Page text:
The Thread Between Them: Affective and Intimate Labor in Los Angeles Threading Salons
This dissertation examines the transnational beauty practice of threading in salons across Los Angeles county through its emergence, labor, regulation, and contestation in the neoliberal immigrant service sector. I argue that threading salons, which provide facial hair removal and skin care services, rely on South Asian immigrant and refugee women’s affective and intimate labor; their labor not only produces clean eyebrows but also a global beauty aesthetic and relations rooted in a South Asian imaginary emerging in the late twentieth and early twenty-first centuries. Once learned informally among friends in schoolyards or at home in India, Pakistan, and Nepal, threading takes on a different form as service work in Los Angeles salons in ethnic enclaves, strip malls, and chains where the practice is represented as ancient, cultural, and/or natural.
I draw from feminist theories of work on racialized and gendered service to demonstrate continuities in how immigrant and refugee women of color have long performed devalued reproductive service work that produces and requires affects, emotions, and feelings in contemporary global capitalism. I examine salon workers’ service interactions as well as broader forms of worker advocacy through the lens of affect to understand new dimensions of exploitation. Ultimately, salon workers navigate relationships with customers, other co-workers, and owners embedded in workplace pleasure and instability as a way to challenge affective and intimate forms of exploitation in non-unionized work.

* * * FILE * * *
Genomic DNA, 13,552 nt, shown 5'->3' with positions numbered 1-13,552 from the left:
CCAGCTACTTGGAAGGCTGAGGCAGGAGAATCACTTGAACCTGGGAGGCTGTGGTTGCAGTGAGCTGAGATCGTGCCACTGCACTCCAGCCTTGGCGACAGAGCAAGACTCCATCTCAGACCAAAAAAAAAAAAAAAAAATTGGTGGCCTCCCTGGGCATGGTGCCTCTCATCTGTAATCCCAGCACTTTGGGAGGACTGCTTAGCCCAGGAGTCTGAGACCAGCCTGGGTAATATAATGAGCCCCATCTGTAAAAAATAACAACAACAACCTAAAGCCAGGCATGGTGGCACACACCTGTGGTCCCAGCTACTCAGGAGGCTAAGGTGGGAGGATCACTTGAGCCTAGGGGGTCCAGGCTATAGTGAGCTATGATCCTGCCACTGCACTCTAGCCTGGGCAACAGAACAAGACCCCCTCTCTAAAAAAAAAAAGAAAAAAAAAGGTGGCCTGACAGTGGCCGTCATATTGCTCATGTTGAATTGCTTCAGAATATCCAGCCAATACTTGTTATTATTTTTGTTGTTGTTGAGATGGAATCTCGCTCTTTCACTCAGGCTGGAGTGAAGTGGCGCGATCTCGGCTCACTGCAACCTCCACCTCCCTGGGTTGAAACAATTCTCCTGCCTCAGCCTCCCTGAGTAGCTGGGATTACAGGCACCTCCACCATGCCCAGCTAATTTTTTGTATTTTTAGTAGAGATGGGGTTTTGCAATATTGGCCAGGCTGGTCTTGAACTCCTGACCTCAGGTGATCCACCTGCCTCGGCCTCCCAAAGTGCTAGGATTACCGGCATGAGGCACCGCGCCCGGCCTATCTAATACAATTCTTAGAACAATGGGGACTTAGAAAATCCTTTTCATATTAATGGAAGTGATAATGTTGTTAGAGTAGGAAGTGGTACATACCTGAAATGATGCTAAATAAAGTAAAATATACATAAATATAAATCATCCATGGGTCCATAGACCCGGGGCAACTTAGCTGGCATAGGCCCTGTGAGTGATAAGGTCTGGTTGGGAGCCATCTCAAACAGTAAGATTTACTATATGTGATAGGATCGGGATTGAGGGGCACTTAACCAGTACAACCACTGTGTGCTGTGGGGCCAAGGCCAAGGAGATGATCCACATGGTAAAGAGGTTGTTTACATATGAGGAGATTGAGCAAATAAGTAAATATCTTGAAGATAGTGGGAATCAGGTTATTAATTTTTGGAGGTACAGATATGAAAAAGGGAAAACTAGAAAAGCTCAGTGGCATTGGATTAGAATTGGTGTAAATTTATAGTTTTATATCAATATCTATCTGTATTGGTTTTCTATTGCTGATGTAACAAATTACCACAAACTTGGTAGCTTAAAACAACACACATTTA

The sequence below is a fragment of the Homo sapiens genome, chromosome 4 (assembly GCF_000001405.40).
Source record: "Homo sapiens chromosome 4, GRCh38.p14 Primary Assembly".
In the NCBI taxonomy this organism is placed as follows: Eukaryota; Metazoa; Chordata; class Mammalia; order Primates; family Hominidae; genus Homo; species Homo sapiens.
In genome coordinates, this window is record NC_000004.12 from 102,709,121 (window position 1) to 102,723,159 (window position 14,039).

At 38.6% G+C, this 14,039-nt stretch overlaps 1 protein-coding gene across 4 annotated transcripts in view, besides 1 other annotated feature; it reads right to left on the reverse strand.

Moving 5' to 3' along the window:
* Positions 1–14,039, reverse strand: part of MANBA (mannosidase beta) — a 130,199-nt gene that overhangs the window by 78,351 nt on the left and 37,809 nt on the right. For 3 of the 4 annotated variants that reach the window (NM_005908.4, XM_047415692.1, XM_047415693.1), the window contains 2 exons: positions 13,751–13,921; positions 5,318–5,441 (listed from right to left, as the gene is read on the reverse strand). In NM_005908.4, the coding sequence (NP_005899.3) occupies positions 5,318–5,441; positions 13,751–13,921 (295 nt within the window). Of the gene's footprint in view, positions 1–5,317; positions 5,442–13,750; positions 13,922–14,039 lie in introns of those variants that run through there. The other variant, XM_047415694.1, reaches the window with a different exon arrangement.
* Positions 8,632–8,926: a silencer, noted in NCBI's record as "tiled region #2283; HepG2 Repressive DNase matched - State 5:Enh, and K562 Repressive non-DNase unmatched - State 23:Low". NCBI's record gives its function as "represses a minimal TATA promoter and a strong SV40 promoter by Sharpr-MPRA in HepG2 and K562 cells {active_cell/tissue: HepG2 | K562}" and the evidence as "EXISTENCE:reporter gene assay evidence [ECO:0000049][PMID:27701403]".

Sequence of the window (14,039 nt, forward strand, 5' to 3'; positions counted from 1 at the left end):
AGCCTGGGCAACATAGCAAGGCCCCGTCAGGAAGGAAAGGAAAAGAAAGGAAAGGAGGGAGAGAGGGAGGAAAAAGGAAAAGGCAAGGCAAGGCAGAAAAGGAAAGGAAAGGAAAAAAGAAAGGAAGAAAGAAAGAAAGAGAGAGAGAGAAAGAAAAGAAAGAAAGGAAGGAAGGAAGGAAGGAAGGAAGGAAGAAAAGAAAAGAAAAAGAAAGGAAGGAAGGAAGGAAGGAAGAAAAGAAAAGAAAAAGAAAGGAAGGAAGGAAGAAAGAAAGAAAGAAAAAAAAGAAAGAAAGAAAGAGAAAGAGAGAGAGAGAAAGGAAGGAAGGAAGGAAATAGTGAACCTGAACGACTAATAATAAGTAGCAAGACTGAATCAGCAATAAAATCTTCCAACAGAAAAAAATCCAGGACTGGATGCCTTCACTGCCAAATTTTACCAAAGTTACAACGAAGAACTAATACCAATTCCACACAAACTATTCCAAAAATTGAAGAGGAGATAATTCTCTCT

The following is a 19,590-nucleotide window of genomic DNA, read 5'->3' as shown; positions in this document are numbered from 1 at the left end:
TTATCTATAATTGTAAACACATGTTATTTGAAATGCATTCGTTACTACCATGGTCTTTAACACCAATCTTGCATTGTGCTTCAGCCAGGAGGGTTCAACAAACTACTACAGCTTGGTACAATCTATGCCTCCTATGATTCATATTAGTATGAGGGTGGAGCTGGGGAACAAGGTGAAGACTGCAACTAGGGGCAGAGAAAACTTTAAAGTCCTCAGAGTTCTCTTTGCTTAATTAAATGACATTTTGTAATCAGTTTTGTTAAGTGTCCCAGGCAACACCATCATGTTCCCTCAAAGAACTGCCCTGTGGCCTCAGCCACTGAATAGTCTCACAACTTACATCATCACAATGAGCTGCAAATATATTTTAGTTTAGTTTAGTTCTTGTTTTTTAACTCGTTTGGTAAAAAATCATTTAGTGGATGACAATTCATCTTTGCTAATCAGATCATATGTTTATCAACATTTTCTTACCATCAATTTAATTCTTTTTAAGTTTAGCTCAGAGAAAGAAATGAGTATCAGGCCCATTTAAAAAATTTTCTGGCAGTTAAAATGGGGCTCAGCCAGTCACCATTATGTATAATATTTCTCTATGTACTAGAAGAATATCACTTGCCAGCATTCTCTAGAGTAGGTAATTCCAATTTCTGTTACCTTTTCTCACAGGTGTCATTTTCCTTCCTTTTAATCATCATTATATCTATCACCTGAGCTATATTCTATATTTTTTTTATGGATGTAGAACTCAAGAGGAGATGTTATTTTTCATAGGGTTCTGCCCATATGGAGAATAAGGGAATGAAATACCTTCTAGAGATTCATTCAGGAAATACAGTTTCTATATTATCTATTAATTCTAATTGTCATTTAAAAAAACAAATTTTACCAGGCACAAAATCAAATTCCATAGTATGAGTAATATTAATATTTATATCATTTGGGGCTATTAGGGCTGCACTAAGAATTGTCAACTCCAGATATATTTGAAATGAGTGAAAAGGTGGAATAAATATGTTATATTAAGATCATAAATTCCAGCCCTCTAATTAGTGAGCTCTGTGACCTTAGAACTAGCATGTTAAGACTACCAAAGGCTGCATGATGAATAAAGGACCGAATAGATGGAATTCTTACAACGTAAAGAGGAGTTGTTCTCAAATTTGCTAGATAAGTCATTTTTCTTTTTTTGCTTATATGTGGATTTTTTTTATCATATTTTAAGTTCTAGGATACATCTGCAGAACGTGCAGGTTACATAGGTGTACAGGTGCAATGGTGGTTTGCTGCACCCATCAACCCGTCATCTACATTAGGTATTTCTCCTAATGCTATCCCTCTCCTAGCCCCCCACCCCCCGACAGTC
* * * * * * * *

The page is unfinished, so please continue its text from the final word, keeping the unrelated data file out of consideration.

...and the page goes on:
I deploy interdisciplinary methods, including 18 months of ethnographic participant observation at two different threading salons, one in an ethnic enclave and another in a multi- ethnic neighborhood, along with 26 interviews with workers and owners in the region, to compare salon workers care and body maintenance work. I also use discourse and policy analysis to parse out the ways threading gets situated within multicultural incorporation and deregulation. Additionally, I participated in local, regional, and national beauty salon organizing meetings to capture how advocates build intersectional organizing across racial, environmental, and reproductive justice movements necessary in the beauty service industry.